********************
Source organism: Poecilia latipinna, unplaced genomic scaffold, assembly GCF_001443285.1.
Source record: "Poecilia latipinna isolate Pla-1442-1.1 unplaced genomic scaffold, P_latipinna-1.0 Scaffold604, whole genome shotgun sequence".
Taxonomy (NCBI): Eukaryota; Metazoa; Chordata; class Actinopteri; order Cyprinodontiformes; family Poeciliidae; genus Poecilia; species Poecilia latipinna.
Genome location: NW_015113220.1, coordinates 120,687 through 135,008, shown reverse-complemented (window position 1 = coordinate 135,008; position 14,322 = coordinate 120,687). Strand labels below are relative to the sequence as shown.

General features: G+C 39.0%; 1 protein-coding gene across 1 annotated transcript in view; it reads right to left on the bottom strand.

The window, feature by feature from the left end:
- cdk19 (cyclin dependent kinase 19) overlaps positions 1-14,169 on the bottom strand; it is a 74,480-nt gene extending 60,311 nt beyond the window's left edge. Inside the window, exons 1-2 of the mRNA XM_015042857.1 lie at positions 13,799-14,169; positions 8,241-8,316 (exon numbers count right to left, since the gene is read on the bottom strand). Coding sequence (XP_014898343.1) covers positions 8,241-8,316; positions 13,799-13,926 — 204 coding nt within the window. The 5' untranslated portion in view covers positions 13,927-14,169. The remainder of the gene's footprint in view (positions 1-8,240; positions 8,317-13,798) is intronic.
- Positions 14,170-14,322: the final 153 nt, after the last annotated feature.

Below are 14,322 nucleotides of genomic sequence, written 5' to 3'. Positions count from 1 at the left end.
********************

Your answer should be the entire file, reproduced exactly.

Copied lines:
Source organism: Poecilia latipinna, unplaced genomic scaffold, assembly GCF_001443285.1.
Source record: "Poecilia latipinna isolate Pla-1442-1.1 unplaced genomic scaffold, P_latipinna-1.0 Scaffold604, whole genome shotgun sequence".
Taxonomy (NCBI): Eukaryota; Metazoa; Chordata; class Actinopteri; order Cyprinodontiformes; family Poeciliidae; genus Poecilia; species Poecilia latipinna.
Genome location: NW_015113220.1, coordinates 120,687 through 135,008, shown reverse-complemented (window position 1 = coordinate 135,008; position 14,322 = coordinate 120,687). Strand labels below are relative to the sequence as shown.

General features: G+C 39.0%; 1 protein-coding gene across 1 annotated transcript in view; it reads right to left on the bottom strand.

The window, feature by feature from the left end:
- cdk19 (cyclin dependent kinase 19) overlaps positions 1-14,169 on the bottom strand; it is a 74,480-nt gene extending 60,311 nt beyond the window's left edge. Inside the window, exons 1-2 of the mRNA XM_015042857.1 lie at positions 13,799-14,169; positions 8,241-8,316 (exon numbers count right to left, since the gene is read on the bottom strand). Coding sequence (XP_014898343.1) covers positions 8,241-8,316; positions 13,799-13,926 — 204 coding nt within the window. The 5' untranslated portion in view covers positions 13,927-14,169. The remainder of the gene's footprint in view (positions 1-8,240; positions 8,317-13,798) is intronic.
- Positions 14,170-14,322: the final 153 nt, after the last annotated feature.

Below are 14,322 nucleotides of genomic sequence, written 5' to 3'. Positions count from 1 at the left end.